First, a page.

Take the 2-minute tour ×
Stack Overflow is a question and answer site for professional and enthusiast programmers. It's 100% free, no registration required.

Live js-Fiddle Demo Link: http://jsfiddle.net/ivandude/r2UgV/1/

As you can see the page works by being split into 4 slides, and they open on Click of the slide. The simple function of moving mouse over the areas, and clicking one to open the slide full works thus far, all fine.

The Problem is unfortunately trying to navigate Forward (click next button) when one of these slides are in full-view. [Please See Slide 1 (Click Open) and Click > Arrow]. I just want to be able to figure a way to navigate to the next slide. My logical thinking was to just assign a jQuery Click event to my unique ID arrow button, and tell page-1 to shut while page-2 opens after it <--- this did not work however.

For easy editing and use I have prepared a jQuery above that has been commented. I think it is best to review the page and its affected areas below, but thank you very much if you are reading and able to help me out :) I have tried to make it as easy as possible with the JS Fiddle and the explanation below.


In order of execution:

  1. On page load > Each page (one of the 4 slides) is set via CSS width:25%. They get their heights to fill the browser window dynamically, but not important here.

  2. On body load > The percentages have worked their magic and now the jQuery turns those % into variable data via jQuery.

    $("#page-1, #page-2, #page-3, #page-4").each(function() {
    $(this).data("standardWidth", $(this).width());
    });
    

    They are later used for the hover effect that enlarges (gives preview) to the slide. (Move your mouse around without clicking yet for e.g.)

  3. When the mouse hovers a slide, this happens:

    $("#page-1, #page-2, #page-3, #page-4").mouseenter(function() {
    
    $(this).parent().children().not(this).animate({
        opacity: 0.5,
        width: (($(this).data("standardWidth") - 34)+'px')
    }, 250 );
    
    $(this).animate({
        opacity: 1,
        width: (($(this).data("standardWidth") + 100)+'px')
    }, 250 );
    
    });
    

    There is no mouseleave event.

  4. When the slide is clicked this happens:

    $("#page-1, #page-2, #page-3, #page-4").click(function() {
    
    $(this).parent().children().not(this).animate({
        opacity: 0,
        width: ((0)+'px')
    }, 300 );
    
    $(this).animate({
        opacity: 1,
        width: $(document).width()
    }, 300 );
    
    });
    
  5. And of course here is my unique button that I am trying to make upon click, Page 1 will collapse (width of 0?), Page 2 expands (width 100%?), and in some kind of workable jquery code so I can assign custom functions per each button :)

    $("#s1-arrow-r").click(function() {
    
    $("#page-1, #page-3, #page-4").parent().children().stop().animate({
        opacity: 0,
        width: ((0)+'px')
    }, 300 );
    
    $("#page-2").stop().animate({
        opacity: 1,
        width: $(document).width()
    }, 300 );
    
    })
    

I have no problem making unique IDs for every manual next button, as this micro site will not have more than 4 slides and it is also in the process of some manual learning myself.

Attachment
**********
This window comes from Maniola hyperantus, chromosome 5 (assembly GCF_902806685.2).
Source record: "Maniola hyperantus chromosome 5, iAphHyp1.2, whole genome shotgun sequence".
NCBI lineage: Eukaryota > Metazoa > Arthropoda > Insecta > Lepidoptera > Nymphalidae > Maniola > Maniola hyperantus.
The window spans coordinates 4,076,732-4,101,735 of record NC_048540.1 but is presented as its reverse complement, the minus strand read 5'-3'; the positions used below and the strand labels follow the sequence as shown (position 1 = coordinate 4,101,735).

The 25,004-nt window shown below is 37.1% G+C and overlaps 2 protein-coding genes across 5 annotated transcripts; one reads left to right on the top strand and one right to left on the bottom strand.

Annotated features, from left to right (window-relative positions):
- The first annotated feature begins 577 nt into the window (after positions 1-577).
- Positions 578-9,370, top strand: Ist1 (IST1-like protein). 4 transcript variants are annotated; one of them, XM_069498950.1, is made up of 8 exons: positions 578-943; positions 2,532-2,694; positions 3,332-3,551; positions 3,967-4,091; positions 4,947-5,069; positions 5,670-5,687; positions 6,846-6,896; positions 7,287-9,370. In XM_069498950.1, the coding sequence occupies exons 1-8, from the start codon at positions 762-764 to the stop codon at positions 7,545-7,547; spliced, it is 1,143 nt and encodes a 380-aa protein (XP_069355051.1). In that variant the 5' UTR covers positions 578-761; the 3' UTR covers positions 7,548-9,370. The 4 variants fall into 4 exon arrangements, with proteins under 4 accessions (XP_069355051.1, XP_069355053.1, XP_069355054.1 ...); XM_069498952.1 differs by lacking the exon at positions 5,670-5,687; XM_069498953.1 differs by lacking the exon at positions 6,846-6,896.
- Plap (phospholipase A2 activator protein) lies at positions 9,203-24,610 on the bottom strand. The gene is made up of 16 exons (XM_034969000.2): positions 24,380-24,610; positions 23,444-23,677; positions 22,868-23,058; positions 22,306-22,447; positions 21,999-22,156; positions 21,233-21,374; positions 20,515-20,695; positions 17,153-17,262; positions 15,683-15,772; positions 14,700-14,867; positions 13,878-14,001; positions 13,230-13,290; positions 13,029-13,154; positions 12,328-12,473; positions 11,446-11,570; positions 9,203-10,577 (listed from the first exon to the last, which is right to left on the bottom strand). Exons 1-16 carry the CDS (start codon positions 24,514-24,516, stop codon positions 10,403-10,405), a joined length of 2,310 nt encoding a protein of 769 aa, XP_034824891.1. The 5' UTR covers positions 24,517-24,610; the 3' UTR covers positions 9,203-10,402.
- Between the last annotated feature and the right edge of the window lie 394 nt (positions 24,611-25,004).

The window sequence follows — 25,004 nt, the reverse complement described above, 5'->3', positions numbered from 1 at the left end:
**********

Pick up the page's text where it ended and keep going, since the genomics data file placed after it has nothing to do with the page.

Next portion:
share|improve this question
    
should be using common classes for your elements and not thinking in terms of unique ID's for everything like buttons, pages etc. Learn some simple traverse methods like next() and prev(). Would remove about 2/3 of your code switching to classes. Also index() would be helpful in combination with eq(). –  charlietfl Mar 11 '13 at 0:41
    
Thanks for the reply. I understand what you are saying but I am doing this exercise to learn more about the processes, and as a stepping stone before going onto traverse methods and less unique ids everywhere. For this exercise sake though I am really looking for a way to just progress the slides manually. At the moment I am still hitting my head trying to figure it to hide slide 1 + bring in slide 2. So far no luck :) –  Ivandude Mar 11 '13 at 23:23
    
you are hitting your head for exactly the same reasons I made the suggestion. Can greatly simplify the code and thinking involved using classes –  charlietfl Mar 11 '13 at 23:32
    
Its one thing to say it can be greatly simplified, of course it can. But I am admitting I do not have the know-how or directions on where to start learning such things. For time being - of manually switching through pages, I just needed a 'RETURN FALSE;' featured after my code... I figured out its behaviour and realised I could use this. –  Ivandude Mar 11 '13 at 23:48
    
here's a quickly thrown together demo that with just a few lines of code manages switching pages as an example jsfiddle.net/ACu8W. No ID's used, and just some simple traverses. The jQuery API has excellen examples for all the methods –  charlietfl Mar 11 '13 at 23:48

1 Answer 1

RETURN FALSE;

has been used to solve this problem. The slide kept reverting back to its original state and this helps in the .click(function() before it is closed off. Contact me for more details if needed...

share|improve this answer

Your Answer

 
discard

By posting your answer, you agree to the privacy policy and terms of service.

Not the answer you're looking for? Browse other questions tagged or ask your own question.